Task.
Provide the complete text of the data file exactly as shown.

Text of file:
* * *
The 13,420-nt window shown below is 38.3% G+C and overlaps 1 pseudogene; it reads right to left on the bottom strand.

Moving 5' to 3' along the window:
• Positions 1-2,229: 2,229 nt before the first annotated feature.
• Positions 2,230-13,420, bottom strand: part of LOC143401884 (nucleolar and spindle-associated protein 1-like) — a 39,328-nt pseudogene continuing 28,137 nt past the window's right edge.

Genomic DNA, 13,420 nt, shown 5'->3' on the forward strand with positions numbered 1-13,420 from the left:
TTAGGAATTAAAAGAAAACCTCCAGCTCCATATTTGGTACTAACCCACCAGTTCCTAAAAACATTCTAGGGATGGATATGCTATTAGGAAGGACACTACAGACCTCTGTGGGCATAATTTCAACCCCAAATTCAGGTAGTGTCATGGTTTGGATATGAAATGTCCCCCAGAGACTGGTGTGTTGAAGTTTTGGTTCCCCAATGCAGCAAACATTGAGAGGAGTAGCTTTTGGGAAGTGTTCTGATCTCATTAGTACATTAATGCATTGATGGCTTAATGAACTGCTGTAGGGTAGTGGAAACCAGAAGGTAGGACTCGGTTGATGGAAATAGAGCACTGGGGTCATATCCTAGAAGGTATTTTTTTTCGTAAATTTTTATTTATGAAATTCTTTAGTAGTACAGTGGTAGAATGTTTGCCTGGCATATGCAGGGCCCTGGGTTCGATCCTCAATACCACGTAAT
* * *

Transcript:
The 13,420-nt window shown below is 38.3% G+C and overlaps 1 pseudogene; it reads right to left on the bottom strand.

Moving 5' to 3' along the window:
• Positions 1-2,229: 2,229 nt before the first annotated feature.
• Positions 2,230-13,420, bottom strand: part of LOC143401884 (nucleolar and spindle-associated protein 1-like) — a 39,328-nt pseudogene continuing 28,137 nt past the window's right edge.

Genomic DNA, 13,420 nt, shown 5'->3' on the forward strand with positions numbered 1-13,420 from the left:
TTAGGAATTAAAAGAAAACCTCCAGCTCCATATTTGGTACTAACCCACCAGTTCCTAAAAACATTCTAGGGATGGATATGCTATTAGGAAGGACACTACAGACCTCTGTGGGCATAATTTCAACCCCAAATTCAGGTAGTGTCATGGTTTGGATATGAAATGTCCCCCAGAGACTGGTGTGTTGAAGTTTTGGTTCCCCAATGCAGCAAACATTGAGAGGAGTAGCTTTTGGGAAGTGTTCTGATCTCATTAGTACATTAATGCATTGATGGCTTAATGAACTGCTGTAGGGTAGTGGAAACCAGAAGGTAGGACTCGGTTGATGGAAATAGAGCACTGGGGTCATATCCTAGAAGGTATTTTTTTTCGTAAATTTTTATTTATGAAATTCTTTAGTAGTACAGTGGTAGAATGTTTGCCTGGCATATGCAGGGCCCTGGGTTCGATCCTCAATACCACGTAAT